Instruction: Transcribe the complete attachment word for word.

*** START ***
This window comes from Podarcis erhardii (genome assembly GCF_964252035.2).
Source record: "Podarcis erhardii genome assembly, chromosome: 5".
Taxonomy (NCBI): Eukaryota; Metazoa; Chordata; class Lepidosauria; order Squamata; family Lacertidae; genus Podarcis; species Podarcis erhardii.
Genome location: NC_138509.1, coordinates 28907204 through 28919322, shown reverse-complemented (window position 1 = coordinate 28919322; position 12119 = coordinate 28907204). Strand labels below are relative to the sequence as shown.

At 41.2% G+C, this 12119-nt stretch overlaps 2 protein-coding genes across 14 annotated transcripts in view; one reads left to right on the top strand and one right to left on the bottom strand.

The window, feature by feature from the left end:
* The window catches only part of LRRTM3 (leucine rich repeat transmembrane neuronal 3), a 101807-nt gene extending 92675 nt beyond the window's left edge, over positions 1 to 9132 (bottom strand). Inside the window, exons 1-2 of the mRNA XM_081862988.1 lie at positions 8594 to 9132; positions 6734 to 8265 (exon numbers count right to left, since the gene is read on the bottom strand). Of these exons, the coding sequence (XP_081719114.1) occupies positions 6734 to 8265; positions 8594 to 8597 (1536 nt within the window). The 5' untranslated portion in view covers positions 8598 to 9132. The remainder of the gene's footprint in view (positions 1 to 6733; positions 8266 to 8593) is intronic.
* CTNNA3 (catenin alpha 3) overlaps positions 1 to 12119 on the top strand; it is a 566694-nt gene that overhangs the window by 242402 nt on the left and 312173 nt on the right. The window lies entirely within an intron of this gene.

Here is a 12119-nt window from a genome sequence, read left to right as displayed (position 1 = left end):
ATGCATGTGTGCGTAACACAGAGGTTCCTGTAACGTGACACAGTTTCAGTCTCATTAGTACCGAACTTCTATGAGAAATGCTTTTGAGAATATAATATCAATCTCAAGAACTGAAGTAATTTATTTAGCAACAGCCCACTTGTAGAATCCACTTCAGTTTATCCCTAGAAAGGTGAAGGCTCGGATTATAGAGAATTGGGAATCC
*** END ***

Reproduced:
This window comes from Podarcis erhardii (genome assembly GCF_964252035.2).
Source record: "Podarcis erhardii genome assembly, chromosome: 5".
Taxonomy (NCBI): Eukaryota; Metazoa; Chordata; class Lepidosauria; order Squamata; family Lacertidae; genus Podarcis; species Podarcis erhardii.
Genome location: NC_138509.1, coordinates 28907204 through 28919322, shown reverse-complemented (window position 1 = coordinate 28919322; position 12119 = coordinate 28907204). Strand labels below are relative to the sequence as shown.

At 41.2% G+C, this 12119-nt stretch overlaps 2 protein-coding genes across 14 annotated transcripts in view; one reads left to right on the top strand and one right to left on the bottom strand.

The window, feature by feature from the left end:
* The window catches only part of LRRTM3 (leucine rich repeat transmembrane neuronal 3), a 101807-nt gene extending 92675 nt beyond the window's left edge, over positions 1 to 9132 (bottom strand). Inside the window, exons 1-2 of the mRNA XM_081862988.1 lie at positions 8594 to 9132; positions 6734 to 8265 (exon numbers count right to left, since the gene is read on the bottom strand). Of these exons, the coding sequence (XP_081719114.1) occupies positions 6734 to 8265; positions 8594 to 8597 (1536 nt within the window). The 5' untranslated portion in view covers positions 8598 to 9132. The remainder of the gene's footprint in view (positions 1 to 6733; positions 8266 to 8593) is intronic.
* CTNNA3 (catenin alpha 3) overlaps positions 1 to 12119 on the top strand; it is a 566694-nt gene that overhangs the window by 242402 nt on the left and 312173 nt on the right. The window lies entirely within an intron of this gene.

Here is a 12119-nt window from a genome sequence, read left to right as displayed (position 1 = left end):
ATGCATGTGTGCGTAACACAGAGGTTCCTGTAACGTGACACAGTTTCAGTCTCATTAGTACCGAACTTCTATGAGAAATGCTTTTGAGAATATAATATCAATCTCAAGAACTGAAGTAATTTATTTAGCAACAGCCCACTTGTAGAATCCACTTCAGTTTATCCCTAGAAAGGTGAAGGCTCGGATTATAGAGAATTGGGAATCC